Central Kansas police chief resigns after leading raid on small weekly newspaper

TOPEKA, Kan. – The police chief who led an August raid on a small weekly newspaper in central Kansas has resigned, just days after being suspended from his position, a City Council member confirmed Monday.

Councilwoman Ruth Herbel confirmed to The Associated Press that the mayor announced Chief Gideon Cody’s resignation at Monday’s City Council meeting.

The announcement comes days after Cody was suspended for reasons that were not made public, and weeks after a local prosecutor said there was not enough evidence to justify searching the Marion County Registry.

Cody did not immediately respond to a phone message seeking comment on his resignation.

The mayor also did not respond to a text message or phone call about the matter.

The public announcement of Cody’s resignation was first reported by the Marion County Record and the Wichita Eagle.

Cody’s departure comes after body camera video recently obtained during the newspaper search shows an officer going through a desk drawer of a reporter who was investigating his boss.

The video then shows the officer motioning for Cody to look at the documents he had found.

The AP obtained the body camera video Monday through an open records request.

Cody then says, “Keep a personal file on me. “I don’t care,” the video shows.

He is briefly seen leaning over, apparently to look at the drawer, before the other officer’s clipboard blocks the chief’s view of what he is doing.

Cody obtained search warrants for the newspaper’s offices, his editor’s home and Herbel’s home by telling a judge he had evidence of possible identity theft and other potential crimes related to the circulation of information about the newspaper’s driving record. owner of a local restaurant.

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A stack of the Marion County Record sits in the back of the newspaper building, waiting to be disaggregated, sorted and distributed, on August 16, 2023, in Marion, Kansas. AP

But the newspaper and his lawyer have suggested that he may have been trying to find out what he had learned about his past as a police captain in Kansas City, Missouri.

“It was about finding out who our sources were,” Bernie Rhodes, the newspaper’s lawyer, said Monday.

The raids put Marion, a city of 1,900 residents about 150 miles (240 kilometers) southwest of Kansas City, at the center of a fierce national debate over press freedom and shone international attention on Cody and his tactics.

Last week, the mayor indefinitely suspended Cody from the chief position; He faces a federal lawsuit and others are expected.

Marion Police Chief Gideon CodyFacebook

The local prosecutor later said there was insufficient evidence to justify the search warrants.

The Kansas Bureau of Investigation later took over the investigation and has not said what its status is.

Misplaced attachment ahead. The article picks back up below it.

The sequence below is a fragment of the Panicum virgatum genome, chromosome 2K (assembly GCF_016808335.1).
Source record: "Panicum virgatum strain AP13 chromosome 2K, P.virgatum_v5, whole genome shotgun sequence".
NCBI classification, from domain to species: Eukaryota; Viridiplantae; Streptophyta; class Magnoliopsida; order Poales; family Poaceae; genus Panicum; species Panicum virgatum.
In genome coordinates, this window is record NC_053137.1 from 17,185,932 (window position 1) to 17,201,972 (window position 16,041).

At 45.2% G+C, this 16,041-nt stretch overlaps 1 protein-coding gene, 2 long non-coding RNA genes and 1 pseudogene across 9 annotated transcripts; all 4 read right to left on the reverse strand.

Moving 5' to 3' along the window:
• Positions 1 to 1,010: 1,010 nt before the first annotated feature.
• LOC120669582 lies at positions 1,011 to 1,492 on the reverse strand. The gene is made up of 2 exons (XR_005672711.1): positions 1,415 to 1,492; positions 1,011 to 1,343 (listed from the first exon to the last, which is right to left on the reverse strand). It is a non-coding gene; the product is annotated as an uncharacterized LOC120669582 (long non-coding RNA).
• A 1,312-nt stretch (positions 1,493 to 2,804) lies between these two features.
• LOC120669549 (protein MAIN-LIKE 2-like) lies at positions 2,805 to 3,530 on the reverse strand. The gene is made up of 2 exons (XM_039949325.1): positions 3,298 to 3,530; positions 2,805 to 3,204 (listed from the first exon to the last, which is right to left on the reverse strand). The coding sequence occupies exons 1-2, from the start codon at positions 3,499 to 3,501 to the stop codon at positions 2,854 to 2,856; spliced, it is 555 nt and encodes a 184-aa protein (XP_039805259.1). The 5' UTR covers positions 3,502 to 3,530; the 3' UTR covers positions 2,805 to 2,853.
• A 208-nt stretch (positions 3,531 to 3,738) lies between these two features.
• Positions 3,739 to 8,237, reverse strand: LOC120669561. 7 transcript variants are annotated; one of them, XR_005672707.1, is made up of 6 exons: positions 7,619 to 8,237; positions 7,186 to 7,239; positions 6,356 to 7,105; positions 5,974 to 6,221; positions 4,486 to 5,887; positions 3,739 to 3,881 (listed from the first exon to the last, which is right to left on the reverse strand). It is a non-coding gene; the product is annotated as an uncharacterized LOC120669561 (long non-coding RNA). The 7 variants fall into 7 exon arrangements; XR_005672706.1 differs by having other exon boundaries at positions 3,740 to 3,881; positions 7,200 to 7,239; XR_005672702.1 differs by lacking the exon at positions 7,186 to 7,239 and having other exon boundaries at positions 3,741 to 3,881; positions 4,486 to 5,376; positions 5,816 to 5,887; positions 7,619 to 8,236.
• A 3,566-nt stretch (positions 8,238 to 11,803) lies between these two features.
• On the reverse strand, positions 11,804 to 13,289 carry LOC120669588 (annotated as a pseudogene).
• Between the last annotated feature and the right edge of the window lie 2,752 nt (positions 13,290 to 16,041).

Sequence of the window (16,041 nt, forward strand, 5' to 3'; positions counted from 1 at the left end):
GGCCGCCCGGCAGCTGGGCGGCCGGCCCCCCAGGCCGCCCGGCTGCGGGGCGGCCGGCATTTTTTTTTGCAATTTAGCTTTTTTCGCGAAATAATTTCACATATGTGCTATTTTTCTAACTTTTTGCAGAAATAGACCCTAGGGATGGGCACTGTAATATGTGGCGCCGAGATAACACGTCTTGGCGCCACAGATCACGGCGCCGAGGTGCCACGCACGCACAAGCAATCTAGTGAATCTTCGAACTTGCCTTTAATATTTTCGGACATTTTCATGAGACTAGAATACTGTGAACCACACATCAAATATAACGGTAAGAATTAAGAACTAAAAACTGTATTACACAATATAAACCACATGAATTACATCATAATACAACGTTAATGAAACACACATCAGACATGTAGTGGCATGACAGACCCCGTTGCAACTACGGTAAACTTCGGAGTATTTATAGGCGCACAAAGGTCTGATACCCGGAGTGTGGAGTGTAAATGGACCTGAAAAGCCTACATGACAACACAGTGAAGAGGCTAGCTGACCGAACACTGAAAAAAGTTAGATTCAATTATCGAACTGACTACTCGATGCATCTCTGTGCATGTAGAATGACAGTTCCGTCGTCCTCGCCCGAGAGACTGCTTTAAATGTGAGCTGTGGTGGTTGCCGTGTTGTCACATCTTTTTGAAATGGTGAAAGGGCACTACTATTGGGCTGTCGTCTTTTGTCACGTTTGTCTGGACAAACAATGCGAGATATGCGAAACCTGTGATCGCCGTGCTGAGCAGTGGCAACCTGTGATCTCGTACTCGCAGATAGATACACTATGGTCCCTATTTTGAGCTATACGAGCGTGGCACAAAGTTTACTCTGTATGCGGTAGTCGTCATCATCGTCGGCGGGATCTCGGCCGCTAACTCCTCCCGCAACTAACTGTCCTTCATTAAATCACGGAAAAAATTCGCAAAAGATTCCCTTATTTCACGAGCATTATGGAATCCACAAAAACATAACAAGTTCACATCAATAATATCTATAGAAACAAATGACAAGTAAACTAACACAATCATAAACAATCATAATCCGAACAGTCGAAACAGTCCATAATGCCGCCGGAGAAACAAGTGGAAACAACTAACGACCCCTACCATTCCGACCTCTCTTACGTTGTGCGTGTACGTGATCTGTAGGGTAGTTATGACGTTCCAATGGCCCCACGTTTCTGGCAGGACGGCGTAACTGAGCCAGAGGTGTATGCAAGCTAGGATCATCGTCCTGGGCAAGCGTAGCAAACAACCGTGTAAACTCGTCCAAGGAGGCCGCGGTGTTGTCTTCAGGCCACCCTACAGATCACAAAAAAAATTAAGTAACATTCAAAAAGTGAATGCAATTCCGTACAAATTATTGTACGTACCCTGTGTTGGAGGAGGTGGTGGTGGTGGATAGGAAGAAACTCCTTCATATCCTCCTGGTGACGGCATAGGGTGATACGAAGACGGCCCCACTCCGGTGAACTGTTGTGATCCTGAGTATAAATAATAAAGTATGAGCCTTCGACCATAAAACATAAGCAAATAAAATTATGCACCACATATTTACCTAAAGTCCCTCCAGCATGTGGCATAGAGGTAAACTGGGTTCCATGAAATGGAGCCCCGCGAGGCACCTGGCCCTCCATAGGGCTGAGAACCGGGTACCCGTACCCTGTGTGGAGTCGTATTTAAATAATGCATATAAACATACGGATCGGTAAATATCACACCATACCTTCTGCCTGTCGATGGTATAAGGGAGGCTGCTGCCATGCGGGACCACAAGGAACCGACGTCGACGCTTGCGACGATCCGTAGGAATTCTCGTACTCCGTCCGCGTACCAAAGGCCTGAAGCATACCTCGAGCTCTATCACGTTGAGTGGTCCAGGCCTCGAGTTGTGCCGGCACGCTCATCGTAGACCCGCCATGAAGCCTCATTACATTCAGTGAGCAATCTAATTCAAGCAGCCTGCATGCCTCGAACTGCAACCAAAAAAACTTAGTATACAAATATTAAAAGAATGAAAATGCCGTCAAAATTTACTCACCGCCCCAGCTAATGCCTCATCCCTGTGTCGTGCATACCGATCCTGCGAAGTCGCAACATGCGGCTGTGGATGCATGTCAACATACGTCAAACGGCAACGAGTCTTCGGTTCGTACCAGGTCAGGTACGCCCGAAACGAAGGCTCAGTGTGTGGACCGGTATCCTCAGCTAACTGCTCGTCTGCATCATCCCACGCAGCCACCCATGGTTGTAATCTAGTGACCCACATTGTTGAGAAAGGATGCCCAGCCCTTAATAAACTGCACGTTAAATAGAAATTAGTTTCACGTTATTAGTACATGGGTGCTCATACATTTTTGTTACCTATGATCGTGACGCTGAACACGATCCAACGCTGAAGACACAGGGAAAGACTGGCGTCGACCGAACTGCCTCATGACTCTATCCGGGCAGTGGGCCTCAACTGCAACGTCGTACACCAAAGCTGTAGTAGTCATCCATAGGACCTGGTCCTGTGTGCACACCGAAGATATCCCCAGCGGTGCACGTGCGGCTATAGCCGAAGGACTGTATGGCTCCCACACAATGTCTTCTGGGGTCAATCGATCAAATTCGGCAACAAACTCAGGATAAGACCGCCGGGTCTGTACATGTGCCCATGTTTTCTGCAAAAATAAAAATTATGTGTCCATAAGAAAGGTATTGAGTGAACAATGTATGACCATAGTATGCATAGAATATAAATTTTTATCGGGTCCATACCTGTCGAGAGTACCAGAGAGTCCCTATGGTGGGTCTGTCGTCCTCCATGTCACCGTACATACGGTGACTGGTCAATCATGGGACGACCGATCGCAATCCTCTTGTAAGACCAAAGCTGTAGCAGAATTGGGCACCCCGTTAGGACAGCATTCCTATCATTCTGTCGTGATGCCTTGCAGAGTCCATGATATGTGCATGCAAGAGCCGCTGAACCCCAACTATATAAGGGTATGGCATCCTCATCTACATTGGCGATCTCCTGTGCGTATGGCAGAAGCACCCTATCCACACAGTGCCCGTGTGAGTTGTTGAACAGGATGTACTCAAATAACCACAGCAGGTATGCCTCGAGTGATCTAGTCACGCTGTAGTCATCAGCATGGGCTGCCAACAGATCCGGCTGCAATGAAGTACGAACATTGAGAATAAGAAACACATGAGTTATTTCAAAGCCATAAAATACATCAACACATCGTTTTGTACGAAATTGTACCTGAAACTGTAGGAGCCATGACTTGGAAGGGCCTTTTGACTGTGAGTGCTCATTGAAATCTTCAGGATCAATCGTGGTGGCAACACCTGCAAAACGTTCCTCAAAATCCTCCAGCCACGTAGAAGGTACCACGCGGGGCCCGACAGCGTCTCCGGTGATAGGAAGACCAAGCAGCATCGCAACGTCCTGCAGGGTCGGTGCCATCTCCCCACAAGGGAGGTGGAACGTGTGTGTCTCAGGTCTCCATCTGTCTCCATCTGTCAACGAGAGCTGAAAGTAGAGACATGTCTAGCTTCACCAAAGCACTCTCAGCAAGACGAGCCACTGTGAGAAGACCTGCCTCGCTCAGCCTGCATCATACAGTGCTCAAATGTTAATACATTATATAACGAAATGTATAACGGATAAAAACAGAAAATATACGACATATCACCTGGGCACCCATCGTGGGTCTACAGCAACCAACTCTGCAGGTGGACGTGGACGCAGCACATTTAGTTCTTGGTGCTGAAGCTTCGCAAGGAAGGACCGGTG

Eric Meyer, editor and publisher of the Record, blames the stress of the raids for the death the next day of his 98-year-old mother, Joan Meyer, a co-owner of the paper.

Cody did not respond early Monday to an email and phone message seeking comment on the raids and the newspaper’s opinion on his motives.

But body camera video shows him repeatedly telling newspaper staff that he is investigating how he and Herbel obtained information about the owner of two local restaurants, Kari Newell.

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This image taken from surveillance video provided by the Marion County Record shows Marion. Police Department confiscating computers and cell phones from Marion County Record editor and staff.AP

“He became a monster and he has your name,” Cody told Record reporter Phyllis Zorn, who had verified information about Newell online, after reading Zorn his rights, as video shows.

The Associated Press obtained copies of the police department’s body camera video through an open records request from a Wichita law firm representing Cody in the federal lawsuit.

It was introduced by Deb Gruver, the Record reporter who had been investigating Cody’s past and who recently left the paper.

The video of Cody on Gruver’s desk is from Marion Police Officer Zach Hudlin’s body camera.

There didn’t appear to be any corresponding video of the same moment taken by Cody’s own camera.

The Marion County Record weekly newspaper offices are located across from the Marion County, Kansas, courthouse on Aug. 21, 2023, in Marion. AP

The video shows that officers, led by Cody, searched the Record newsroom after interviewing Zorn, Gruver and the newspaper’s business manager, and escorting them out of the building.

Hudlin then goes through a drawer in Gruver’s desk, after Gruver told the boss that it had nothing to do with the report on Newell.

Hudlin asks Cody, “Do you want to look through this desk?”

Cody responds that Hudlin has the right to look into it and Hudlin responds, “I know. I ask you: Do you want to look through this desk?

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After Cody approaches the desk, Hudlin tells him, “You’ll understand shortly.”

It’s not clear from the video how closely Cody examined what was on the desk and the item Hudlin found, described by Rhodes as a file on Cody’s time at the Kansas City, Missouri, police department.

Cody retired from Kansas City police at the end of April, when he was interviewed by the Marion City Council.

He took a big pay cut: The Kansas City police paid him nearly $116,000 a year, while the job in Marion paid him $60,000 a year.

Meyer has said Cody knew weeks before the raids that the newspaper was investigating anonymous tips about why Cody retired from the Kansas City police force.

Meyer said that when he asked Cody a question about it, Cody threatened to sue.

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Source: vtt.edu.vn

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